New metaphors for daily data
Thatcher, Jim, David O’Sullivan, and Dillon Mahmoudi. 2016. “Data Colonialism through Accumulation by Dispossession: New metaphors for daily data.” Environment and Planning D: Society and Space 34 (6): 990-1006. doi:10.1177/0263775816633195
In recent years, much has been written on ‘big data’ in both the popular and academic press. After the hubristic declaration of the ‘end of theory’ more nuanced arguments have emerged, suggesting that increasingly pervasive data collection and quantification may have significant implications for the social sciences, even if the social, scientific, political, and economic agendas behind big data are less new than they are often portrayed. Compared to the boosterish tone of much of its press, academic critiques of big data have been relatively muted, often focusing on the continued importance of more traditional forms of domain knowledge and expertise. Indeed, many academic responses to big data enthusiastically celebrate the availability of new data sources and the potential for new insights and perspectives they may enable.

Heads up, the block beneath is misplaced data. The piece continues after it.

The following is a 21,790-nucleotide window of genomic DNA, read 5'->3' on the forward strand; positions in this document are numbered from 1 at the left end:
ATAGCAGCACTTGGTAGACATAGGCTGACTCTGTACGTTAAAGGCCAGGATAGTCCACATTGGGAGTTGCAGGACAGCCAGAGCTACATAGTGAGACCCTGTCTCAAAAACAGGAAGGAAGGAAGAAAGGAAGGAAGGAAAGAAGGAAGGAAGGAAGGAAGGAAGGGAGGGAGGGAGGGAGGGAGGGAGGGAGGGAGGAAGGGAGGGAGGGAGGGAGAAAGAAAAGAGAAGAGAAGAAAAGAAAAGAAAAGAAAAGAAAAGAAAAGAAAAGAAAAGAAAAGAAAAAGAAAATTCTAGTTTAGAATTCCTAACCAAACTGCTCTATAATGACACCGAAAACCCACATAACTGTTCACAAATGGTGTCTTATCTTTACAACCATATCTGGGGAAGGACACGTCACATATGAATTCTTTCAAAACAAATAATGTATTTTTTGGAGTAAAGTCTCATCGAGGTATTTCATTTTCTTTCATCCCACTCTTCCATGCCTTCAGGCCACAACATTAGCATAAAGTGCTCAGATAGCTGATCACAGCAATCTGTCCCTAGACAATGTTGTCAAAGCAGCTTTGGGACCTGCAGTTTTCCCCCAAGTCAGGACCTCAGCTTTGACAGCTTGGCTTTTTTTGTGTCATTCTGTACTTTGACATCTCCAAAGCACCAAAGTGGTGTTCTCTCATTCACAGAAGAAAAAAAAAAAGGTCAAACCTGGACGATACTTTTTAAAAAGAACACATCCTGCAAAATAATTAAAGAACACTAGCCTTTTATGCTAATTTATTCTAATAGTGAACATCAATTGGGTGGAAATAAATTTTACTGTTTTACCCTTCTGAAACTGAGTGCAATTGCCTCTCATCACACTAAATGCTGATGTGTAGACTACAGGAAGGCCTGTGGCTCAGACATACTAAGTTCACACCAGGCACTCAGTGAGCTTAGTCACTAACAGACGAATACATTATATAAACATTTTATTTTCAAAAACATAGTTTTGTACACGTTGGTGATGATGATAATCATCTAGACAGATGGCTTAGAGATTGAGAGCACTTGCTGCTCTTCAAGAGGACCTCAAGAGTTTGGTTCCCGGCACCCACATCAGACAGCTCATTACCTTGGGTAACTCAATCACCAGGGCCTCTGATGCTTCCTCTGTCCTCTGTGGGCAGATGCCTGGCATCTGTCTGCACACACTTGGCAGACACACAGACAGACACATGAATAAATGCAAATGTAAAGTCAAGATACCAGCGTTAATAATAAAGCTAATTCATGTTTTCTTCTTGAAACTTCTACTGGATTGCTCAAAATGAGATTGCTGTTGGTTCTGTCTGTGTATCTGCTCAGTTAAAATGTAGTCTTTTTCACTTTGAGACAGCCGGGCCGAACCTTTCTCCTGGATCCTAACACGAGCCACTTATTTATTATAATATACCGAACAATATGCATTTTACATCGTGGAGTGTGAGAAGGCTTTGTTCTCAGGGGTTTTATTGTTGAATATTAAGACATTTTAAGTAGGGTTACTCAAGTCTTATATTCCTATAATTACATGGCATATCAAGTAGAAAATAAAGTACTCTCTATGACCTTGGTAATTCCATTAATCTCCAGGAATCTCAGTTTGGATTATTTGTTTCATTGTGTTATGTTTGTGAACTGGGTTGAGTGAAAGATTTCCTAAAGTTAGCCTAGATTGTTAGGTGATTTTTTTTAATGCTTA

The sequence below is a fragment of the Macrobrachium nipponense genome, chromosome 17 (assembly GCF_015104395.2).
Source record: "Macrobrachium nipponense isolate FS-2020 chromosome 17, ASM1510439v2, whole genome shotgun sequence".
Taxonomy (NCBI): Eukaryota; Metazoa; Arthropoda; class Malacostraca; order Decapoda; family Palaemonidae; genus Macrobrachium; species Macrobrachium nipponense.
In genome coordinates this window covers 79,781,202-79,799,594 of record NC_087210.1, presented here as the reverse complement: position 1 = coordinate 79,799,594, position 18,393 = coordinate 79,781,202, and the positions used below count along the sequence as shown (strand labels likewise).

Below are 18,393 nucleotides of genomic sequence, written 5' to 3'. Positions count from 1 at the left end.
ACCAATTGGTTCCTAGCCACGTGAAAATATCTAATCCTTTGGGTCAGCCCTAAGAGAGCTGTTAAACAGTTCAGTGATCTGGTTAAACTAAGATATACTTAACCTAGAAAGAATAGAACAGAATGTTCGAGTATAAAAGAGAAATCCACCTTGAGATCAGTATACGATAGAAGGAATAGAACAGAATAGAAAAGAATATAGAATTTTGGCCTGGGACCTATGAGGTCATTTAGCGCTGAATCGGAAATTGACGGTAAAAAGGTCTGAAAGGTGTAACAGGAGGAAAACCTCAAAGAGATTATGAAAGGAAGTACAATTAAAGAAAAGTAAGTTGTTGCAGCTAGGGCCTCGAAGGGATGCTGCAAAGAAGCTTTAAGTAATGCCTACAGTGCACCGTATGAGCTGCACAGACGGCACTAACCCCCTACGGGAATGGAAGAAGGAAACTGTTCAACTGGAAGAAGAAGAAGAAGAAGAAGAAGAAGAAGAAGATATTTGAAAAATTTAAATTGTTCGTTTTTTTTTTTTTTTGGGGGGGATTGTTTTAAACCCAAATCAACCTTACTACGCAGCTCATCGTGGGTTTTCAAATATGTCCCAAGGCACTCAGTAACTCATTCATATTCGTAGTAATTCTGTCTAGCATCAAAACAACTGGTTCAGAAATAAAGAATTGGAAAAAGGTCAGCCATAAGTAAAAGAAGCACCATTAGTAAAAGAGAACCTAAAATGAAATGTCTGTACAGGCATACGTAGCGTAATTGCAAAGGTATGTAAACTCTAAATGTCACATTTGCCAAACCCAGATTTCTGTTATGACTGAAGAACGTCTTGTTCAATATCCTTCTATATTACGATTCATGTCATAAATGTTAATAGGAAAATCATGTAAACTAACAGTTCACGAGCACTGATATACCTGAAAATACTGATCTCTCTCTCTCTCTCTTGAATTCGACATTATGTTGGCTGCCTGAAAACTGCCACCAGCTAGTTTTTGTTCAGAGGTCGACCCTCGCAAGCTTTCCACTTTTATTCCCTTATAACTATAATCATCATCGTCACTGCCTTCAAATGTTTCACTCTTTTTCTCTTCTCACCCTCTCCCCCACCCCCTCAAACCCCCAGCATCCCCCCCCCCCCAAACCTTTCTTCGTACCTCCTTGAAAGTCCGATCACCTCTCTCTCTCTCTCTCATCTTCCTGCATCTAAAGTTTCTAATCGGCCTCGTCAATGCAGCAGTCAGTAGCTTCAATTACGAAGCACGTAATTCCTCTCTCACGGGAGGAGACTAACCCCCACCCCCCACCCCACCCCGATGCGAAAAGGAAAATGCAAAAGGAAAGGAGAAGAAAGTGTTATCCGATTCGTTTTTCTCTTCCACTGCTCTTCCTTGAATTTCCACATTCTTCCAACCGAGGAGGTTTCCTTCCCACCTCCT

Undermining many of these critiques is a lack of attention to the role of technology in society, particularly with respect to the labor process, the continued extension of labor relations into previously private times and places, and the commoditization of more and more aspects of everyday life. In this article, we parse a variety of big data definitions to argue that it is only when individual datums by the million, billion, or more are linked together algorithmically that ‘big data’ emerges as a commodity. Such decisions do not occur in a vacuum but as part of an asymmetric power relationship in which individuals are dispossessed of the data they generate in their day-to-day lives. We argue that the asymmetry of this data capture process is a means of capitalist ‘accumulation by dispossession’ that colonizes and commodifies everyday life in ways previously impossible. Situating the promises of ‘big data’ within the utopian imaginaries of digital frontierism, we suggest processes of data colonialism are actually unfolding behind these utopic promises. Amid private corporate and academic excitement over new forms of data analysis and visualization, situating big data as a form of capitalist expropriation and dispossession stresses the urgent need for critical, theoretical understandings of data and society.